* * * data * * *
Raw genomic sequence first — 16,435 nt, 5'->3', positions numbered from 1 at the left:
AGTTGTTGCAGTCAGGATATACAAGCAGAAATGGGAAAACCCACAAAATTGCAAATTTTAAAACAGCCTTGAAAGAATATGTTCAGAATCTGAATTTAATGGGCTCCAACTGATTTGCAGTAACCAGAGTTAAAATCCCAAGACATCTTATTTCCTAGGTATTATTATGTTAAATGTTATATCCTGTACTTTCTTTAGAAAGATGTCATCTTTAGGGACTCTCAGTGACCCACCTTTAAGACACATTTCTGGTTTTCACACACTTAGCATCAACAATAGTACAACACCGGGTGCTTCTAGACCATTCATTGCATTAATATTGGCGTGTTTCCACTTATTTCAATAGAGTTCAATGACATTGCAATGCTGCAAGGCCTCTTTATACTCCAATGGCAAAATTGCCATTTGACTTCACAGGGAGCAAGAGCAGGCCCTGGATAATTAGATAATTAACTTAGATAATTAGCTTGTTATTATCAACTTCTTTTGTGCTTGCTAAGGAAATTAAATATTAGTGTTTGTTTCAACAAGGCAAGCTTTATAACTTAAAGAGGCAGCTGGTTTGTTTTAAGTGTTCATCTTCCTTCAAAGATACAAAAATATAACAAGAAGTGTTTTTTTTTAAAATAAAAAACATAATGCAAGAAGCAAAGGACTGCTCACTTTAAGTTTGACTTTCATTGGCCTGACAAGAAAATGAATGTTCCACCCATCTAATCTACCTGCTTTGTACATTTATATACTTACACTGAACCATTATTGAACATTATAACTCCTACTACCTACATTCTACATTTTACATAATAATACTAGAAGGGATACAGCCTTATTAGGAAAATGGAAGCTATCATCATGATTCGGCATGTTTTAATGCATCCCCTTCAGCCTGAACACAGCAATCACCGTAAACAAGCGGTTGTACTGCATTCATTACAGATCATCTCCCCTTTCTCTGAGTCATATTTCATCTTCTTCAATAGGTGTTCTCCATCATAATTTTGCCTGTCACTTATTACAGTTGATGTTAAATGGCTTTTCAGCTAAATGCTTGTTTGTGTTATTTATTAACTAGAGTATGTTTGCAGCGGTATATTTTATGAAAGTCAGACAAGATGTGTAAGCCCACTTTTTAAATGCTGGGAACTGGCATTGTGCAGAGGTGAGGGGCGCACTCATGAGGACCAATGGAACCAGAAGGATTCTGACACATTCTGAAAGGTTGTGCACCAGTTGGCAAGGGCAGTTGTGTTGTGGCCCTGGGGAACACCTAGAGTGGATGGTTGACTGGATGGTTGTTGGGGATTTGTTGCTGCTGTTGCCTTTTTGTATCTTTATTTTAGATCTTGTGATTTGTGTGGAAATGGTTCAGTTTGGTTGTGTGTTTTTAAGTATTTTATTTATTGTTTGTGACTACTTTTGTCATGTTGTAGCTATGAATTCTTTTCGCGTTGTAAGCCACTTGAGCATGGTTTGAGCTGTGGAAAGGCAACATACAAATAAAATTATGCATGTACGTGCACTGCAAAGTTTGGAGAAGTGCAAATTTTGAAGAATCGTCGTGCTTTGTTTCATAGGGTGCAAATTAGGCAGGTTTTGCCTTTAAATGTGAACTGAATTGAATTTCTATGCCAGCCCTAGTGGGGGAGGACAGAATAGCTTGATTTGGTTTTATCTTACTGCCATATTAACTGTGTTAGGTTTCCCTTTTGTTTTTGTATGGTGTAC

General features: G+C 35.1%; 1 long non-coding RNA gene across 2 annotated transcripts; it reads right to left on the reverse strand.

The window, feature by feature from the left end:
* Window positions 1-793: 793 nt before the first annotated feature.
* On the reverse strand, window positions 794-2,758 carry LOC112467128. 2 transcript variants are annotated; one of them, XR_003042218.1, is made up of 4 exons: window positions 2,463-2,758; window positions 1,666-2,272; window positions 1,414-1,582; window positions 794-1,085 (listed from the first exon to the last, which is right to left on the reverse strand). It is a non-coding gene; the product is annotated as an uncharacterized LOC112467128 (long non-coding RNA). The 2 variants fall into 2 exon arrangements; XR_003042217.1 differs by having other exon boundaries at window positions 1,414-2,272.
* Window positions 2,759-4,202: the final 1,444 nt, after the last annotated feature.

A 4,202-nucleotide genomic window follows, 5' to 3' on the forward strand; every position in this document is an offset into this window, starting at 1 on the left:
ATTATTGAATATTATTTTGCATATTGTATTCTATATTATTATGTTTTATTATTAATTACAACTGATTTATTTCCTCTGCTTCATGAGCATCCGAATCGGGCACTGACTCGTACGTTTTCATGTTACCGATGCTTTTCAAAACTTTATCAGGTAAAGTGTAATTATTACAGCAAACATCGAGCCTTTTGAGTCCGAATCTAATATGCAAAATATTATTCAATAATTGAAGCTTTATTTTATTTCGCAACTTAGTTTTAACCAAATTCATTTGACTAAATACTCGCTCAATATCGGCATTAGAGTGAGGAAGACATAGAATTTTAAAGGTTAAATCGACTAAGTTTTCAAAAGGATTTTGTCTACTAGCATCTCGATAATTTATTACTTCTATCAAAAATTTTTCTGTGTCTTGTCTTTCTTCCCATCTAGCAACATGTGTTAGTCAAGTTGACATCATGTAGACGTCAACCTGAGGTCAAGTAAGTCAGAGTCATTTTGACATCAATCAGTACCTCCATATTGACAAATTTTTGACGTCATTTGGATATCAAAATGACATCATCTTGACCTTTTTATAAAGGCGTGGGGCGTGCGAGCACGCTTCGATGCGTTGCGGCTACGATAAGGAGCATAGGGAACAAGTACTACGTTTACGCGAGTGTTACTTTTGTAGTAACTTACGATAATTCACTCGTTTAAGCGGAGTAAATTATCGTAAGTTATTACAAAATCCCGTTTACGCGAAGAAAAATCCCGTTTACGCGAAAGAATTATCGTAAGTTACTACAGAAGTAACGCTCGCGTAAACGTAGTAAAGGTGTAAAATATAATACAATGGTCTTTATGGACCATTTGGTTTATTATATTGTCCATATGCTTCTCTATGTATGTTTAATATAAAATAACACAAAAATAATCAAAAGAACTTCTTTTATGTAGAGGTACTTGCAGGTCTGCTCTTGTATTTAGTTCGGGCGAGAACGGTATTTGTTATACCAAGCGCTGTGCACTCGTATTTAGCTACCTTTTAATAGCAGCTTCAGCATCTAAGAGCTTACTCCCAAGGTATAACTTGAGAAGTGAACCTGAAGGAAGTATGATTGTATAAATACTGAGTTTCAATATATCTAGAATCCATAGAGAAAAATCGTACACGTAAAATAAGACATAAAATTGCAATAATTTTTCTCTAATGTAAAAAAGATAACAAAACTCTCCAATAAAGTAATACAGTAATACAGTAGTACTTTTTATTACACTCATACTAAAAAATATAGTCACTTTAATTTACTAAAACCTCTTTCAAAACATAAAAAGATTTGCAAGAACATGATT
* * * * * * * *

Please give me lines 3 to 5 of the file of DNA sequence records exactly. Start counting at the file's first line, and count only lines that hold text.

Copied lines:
General features: G+C 35.1%; 1 long non-coding RNA gene across 2 annotated transcripts; it reads right to left on the reverse strand.

The window, feature by feature from the left end:
* Window positions 1-793: 793 nt before the first annotated feature.